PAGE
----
It’s no surprise that liberal media hypocrisy knows no bounds or that left wing bloggers can’t bring themselves to admit that facts are facts. It’s also no surprise that the liberal media ignores the gaffes of liberal leftist politicians. It is however, astounding to me, that they are so vehemently opposed specifically to women and minority candidates in the Republican Party. These are the same people who rail against racism and gender discrimination from anyone else, yet they show no remorse in dishing it out against conservatives. Herman Cain and Alan Keyes are sell-outs and Uncle Toms; Sarah Palin, Michelle Bachmann and Christine O’Donnell are stupid and incapable; and Mitt Romney, Glenn Beck and Jon Huntsman are crazy Mormons. So the mainstream media and left wing bloggers have attacked black candidates, women and the Mormon religion but no substantive policy differences. In fact, when they try to call these candidates on facts, it backfires or at least it WOULD if these “journalists” were honest. Take for instance, the 2010 U.S. Senate race in Delaware. At a debate at Widener University (which I attended), Republican Christine O’Donnell called out Chris Coons on the issue of separation of church and state. Coons had cited the 1st Amendment as the source of the separation between church and state:
Congress shall make no law respecting an establishment of religion, or prohibiting the free exercise thereof; or abridging the freedom of speech, or of the press; or the right of the people peaceably to assemble, and to petition the Government for a redress of grievances.
O’Donnell asked Coons to show her specifically where in the 1st Amendment to the Constitution, the phrase separation appears. The law students, the professors, Chris Coons, the moderators, the media, everyone snickered at the question (although when I asked the law students on my left and right to locate it in my pocket Constitution, they were unable to locate it) and it was a story for days. How STUPID could she be not to see that the First Amendment guarantees a separation of church and state? As you can see from above, the phrase “separation of church and state” does not appear in the 1st Amendment. There are two clauses relating to religion in the 1st Amendment, the Establishment Clause and the Free Exercise Clause. The Establishment Clause says that “Congress shall make no law respecting an establishment of religion” meaning that Congress cannot establish any specific religion as THE religion of America (a la the Anglican Church of England). The federal Constitution applies only to the FEDERAL government (unless it specifically states otherwise) and many states in fact, established their own religions. The second clause is the Free Exercise Clause and it states, “or prohibiting the free exercise thereof” which means that government may not prohibit the free exercise of your religion (so long as it does not infringe on the life or liberty of another person). The phrase separation of church and state doesn’t appear in the Constitution, nor does the Constitution imply that our government officials cannot (or should not) believe in God or even openly display their faith. It simply states that the federal government can’t create a government sponsored religion and that they can’t stop you from practicing whatever religion you want. So where does it come from? The phrase “separation of church and state” appears in a letter from Thomas Jefferson to a group of Baptist ministers in Connecticut who had written to him with concern over the 1st Amendment which suggested that the right of religious freedom was given by the government as opposed to God. They thought government might someday attempt to regulate religious expression (oh how right they were!). Jefferson’s response was that he envisioned a wall of separation between church and state because the right to freedom of religion was God-given (inalienable) not government given (alienable). Jefferson was saying to the ministers that the difference between God-given rights and government-given rights precluded the government from involving itself in religious matters. Since then, activist judges in the Supreme Court have simply ignored the context of the phrase and instead used it to apply to the Constitutionality of religious exercise in exactly the way those Baptist ministers had been afraid of.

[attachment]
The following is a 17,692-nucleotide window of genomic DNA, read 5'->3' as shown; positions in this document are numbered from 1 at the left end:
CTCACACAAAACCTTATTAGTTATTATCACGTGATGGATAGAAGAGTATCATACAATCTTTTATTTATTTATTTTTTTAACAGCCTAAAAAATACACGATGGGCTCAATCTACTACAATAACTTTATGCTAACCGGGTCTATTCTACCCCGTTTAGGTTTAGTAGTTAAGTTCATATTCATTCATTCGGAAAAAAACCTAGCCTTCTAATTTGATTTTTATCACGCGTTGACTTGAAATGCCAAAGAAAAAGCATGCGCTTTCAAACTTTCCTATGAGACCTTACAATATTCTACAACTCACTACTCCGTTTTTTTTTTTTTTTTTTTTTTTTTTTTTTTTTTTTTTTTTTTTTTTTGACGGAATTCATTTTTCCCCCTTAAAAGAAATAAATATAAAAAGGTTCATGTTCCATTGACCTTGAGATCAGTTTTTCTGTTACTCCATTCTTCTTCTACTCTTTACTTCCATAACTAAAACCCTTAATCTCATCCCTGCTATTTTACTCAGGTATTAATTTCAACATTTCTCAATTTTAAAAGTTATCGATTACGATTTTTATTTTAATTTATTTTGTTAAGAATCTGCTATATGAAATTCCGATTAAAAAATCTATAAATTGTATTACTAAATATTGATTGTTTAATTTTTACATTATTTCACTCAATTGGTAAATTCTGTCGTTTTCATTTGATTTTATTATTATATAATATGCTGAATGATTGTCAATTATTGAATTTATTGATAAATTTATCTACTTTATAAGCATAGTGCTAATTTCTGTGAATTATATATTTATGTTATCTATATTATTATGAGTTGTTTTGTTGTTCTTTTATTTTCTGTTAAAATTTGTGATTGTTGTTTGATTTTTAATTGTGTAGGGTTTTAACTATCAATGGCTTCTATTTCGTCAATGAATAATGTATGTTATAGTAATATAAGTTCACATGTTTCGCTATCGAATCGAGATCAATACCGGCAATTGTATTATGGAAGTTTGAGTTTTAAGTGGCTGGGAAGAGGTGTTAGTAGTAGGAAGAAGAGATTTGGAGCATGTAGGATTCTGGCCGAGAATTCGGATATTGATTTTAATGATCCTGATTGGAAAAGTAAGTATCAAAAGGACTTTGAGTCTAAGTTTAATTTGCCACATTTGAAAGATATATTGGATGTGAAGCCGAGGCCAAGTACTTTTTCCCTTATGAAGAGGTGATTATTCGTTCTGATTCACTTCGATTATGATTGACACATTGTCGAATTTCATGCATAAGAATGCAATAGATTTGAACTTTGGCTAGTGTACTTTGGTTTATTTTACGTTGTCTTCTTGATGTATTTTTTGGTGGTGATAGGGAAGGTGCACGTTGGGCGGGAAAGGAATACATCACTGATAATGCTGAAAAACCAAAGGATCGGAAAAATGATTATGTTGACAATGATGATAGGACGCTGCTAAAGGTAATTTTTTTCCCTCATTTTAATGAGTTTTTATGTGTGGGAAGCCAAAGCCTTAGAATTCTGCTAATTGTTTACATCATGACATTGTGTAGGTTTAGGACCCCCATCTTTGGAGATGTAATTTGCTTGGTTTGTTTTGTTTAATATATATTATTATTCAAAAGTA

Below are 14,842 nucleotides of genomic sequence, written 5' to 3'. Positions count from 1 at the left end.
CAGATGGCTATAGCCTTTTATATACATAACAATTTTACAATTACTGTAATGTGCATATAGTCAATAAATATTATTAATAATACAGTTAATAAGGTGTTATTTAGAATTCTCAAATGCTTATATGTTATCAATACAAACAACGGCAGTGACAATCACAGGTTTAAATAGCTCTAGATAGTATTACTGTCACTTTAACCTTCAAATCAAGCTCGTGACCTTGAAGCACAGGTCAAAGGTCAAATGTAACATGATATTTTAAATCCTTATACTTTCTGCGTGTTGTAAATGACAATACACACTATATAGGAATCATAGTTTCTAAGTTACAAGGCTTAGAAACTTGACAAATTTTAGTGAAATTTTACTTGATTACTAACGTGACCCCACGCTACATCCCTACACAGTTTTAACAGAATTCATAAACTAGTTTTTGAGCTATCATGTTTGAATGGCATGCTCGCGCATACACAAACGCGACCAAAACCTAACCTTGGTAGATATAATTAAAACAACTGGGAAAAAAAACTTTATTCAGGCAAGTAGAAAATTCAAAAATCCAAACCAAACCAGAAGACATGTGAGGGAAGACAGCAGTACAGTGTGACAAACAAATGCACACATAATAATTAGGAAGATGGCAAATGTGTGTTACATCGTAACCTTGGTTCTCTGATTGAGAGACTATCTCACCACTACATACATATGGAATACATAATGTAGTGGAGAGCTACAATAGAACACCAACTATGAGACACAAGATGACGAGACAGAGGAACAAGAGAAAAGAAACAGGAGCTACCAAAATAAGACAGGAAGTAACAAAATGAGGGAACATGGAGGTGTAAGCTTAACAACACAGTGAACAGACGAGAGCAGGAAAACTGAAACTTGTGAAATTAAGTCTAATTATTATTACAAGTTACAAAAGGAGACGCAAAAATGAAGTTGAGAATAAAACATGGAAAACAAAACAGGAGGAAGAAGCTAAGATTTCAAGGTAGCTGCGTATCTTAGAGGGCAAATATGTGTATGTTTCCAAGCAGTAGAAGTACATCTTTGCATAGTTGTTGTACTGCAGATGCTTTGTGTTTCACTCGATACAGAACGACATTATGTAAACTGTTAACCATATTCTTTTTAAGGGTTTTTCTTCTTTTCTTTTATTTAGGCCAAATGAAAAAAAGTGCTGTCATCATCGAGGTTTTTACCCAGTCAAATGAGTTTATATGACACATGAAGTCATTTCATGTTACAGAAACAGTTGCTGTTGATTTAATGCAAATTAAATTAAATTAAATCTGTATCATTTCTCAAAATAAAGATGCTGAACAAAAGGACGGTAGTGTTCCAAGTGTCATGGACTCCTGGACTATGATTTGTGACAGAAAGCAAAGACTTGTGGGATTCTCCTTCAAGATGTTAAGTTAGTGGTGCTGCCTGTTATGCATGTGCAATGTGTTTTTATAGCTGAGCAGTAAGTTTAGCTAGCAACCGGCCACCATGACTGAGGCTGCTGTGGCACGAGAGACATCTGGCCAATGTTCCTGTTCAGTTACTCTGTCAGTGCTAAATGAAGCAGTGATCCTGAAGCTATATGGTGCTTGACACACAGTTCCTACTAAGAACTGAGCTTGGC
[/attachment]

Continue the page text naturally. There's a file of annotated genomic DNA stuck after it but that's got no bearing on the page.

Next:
You’ll never hear the explanation above, unless you look at WallBuilders, listen to Glenn Beck or read the original sources yourself. The mainstream media is too lazy, too liberal and too rigid on their agenda to tell you the truth. That’s why I say that Christine O’Donnell, Michelle Bachmann and Sarah Palin are Pillars of Strength. They take on the other politicians, the pundits, the bloggers AND the mainstream media with almost no help. They are their own media organizations in many cases and except for a few appearances on Beck, Hannity, Rush, Levin and a handful of other talk radio shows, they are dealing with hostile media that will not only twist their words, but completely make them up. They call them dumb, they call them incapable and they call them even worse names but what they really are, is strong. They’re strong, unabashed, unafraid and even proud of their ideological positions. Some, like O’Donnell, will tell you about their journey from left to right on some issues and they will even buck their own party when it doesn’t fit with their personal opinions. They aren’t afraid to take that step that more often than not, makes them outcasts among their own side. Christine O’Donnell has a new book coming out August 16th called “Troublemaker” and maybe that best describes these women. They’re troublemakers and THAT is why the MSM, the liberal left and the establishment Republicans can’t stand them. It’s also why Main Street Americans love them and why God blesses them.